Go surfing — then go to college

Instead of going to college next year, Deborah Dunham’s son plans to surf the world. Putting college on hold is the right decision for her son, who loves adventure but lacks education and career goals, Dunham writes in Forbes. College is too expensive to be just for “finding” yourself. Her son will go to college when he’s ready.

In the meantime, my husband and I agree that he should catch all the waves he can.

. . . even though Bradley is already working and saving up for his adventure (we will support his travels, but not fund them), he does still have his eyes on the future. In fact, we spend a lot of time talking about ways to marry his passions and talents—like photography and videography of surfing and travel—with a career.

In some countries, it’s not unusual to take a “gap year” between high school and college for work, travel, sports and adventure. But there’s a risk: Once off the college track, Bradley may never get on it. He could find himself as a beach bum — probably a happy one. Or he could show up at college in a few years knowing who he is and what he wants to learn.

About Joanne


  1. In 1983 I graduated from an American High school on an American Air Force base in England. My plans for the year after graduation involved a 10 speed bike, a Eurail pass and youth hostels. In March of my senior year, my counselor called me in to inquire as to what schools I had been accepted to. She nearly had a hear attack when she learned I hadn’t applied to any. She called my dad in, he forced me to fill out an application, and somehow six weeks later I received an acceptance letter from USC, so they shipped me 8,000 miles home to Los Angeles.

  2. In the days when it wasn’t impossible to work your way through college (particularly if you could get a high-paying summer job, like construction), going to college without having much idea of what you really wanted to accomplish there was one thing. Today, it’s quite another.

  3. GoogleMaster says:

    “Her son will go to college when he’s ready.”

    Wow, is the generation of diapered four-year-olds about whom it was said, “he’ll potty train when he’s ready” old enough for college now?

  4. Those who “get off the college track” by taking a gap year probably shouldn’t have thought about going to college in the first place.

    • SuperSub says:

      Two things –
      With the proliferation of degree majors and the significant discrepancy between the values of various degrees…it is even more important to be carefully selective about what major to select. Many careers are tightly bound to specific degrees, and the only hope to reach that career is to select wisely. Mistakes can be financially devastating, as so many 20-somethings are discovering in this economy. The standard high school senior is not equipped to make that decision, and is often pushed into programs by naive parents and overzealous and overoptomistic counselors.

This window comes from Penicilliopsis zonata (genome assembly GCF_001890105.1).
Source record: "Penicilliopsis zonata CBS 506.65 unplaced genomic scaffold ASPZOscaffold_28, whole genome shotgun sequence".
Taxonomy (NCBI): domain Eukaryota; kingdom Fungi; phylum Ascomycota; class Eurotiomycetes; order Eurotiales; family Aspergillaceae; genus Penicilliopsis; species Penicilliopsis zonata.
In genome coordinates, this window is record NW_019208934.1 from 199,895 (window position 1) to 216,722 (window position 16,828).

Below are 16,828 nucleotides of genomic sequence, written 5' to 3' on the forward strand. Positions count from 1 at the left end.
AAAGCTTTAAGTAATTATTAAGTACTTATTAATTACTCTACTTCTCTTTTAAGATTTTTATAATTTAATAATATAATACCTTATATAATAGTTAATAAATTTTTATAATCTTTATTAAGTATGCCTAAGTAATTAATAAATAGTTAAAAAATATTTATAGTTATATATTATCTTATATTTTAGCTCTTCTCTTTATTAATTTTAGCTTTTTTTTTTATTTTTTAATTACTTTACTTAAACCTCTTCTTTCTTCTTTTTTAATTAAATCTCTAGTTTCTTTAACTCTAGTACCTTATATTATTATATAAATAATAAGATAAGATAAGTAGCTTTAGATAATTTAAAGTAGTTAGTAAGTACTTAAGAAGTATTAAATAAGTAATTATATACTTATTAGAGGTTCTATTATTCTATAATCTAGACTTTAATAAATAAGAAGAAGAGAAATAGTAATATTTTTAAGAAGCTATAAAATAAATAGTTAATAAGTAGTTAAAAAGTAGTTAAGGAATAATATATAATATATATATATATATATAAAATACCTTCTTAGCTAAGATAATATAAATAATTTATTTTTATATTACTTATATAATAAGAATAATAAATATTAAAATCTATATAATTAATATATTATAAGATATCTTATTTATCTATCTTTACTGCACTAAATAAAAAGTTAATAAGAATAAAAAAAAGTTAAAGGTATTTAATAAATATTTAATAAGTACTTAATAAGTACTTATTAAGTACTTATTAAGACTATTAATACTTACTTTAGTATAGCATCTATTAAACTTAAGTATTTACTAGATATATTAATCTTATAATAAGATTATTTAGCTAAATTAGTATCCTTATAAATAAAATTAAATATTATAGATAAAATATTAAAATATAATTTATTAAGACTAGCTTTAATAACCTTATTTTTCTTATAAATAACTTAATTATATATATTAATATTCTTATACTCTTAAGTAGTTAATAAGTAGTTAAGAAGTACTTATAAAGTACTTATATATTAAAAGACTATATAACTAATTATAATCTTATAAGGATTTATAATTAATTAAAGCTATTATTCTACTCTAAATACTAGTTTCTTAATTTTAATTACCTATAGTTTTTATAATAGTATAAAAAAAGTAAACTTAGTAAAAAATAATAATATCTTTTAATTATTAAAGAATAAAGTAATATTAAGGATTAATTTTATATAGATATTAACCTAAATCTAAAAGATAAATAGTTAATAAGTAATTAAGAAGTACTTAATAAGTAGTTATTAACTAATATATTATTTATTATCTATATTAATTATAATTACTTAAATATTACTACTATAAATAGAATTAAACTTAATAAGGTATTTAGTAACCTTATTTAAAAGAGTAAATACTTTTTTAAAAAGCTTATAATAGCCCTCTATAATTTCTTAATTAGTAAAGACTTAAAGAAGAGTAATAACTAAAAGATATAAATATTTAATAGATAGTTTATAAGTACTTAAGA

Secondly…high schoolers are extremely immature compared to past generations. They’ve led lives strictly guided by their parents and the smorgasbord of extracurricular activities they’ve needed to be competitive in their applications…many of them haven’t had a thought of their own that didn’t revolve around alcohol, marijuana, or sex. They haven’t been employed, haven’t had to clean up their own messes, and haven’t had to worry about the necessities, and freedoms, associated with being an adult. These experiences promote the maturity required to succeed in college.
      That being said, I’m not promoting a year-long vacation. The post features surfing, but the parents seem to be holding the teen responsible for his choices so he can learn about both the costs and rewards that result.

  5. Stacy in NJ says:

    Teens surprise you, though. A year ago I thought a gap might be the way to go with my oldest. He’s a capable but not terribly enthusiastic student. He had no idea what he wanted to be or focus on in college. But, then, he did some volunteer work at the YMCA teaching special needs kids to swim (he’s a certified lifeguard and swim instructor). He loved it, and after talking and working with the physical therapists associated with the program, now wants to become a PT and specialize in aqua therapy. He’s been researching undergrad and grad schools with strong programs and got more serious about his grades because he wants to get into a good school.

    After he mentioned it to me and my husband, it seemed like a very obvious choice considering his personality, likes, and abilities. Sooooo, you never know. 🙂

  6. Some gap years can work to support the anticipated college major. A relative asked her college choice, after acceptance, for a year’s delay. She spent a year in Mexico, living with a family and taking a few college courses (in Spanish), which was very helpful for her college Spanish major. By the time she finished her junior year in Spain, she had high-level fluency.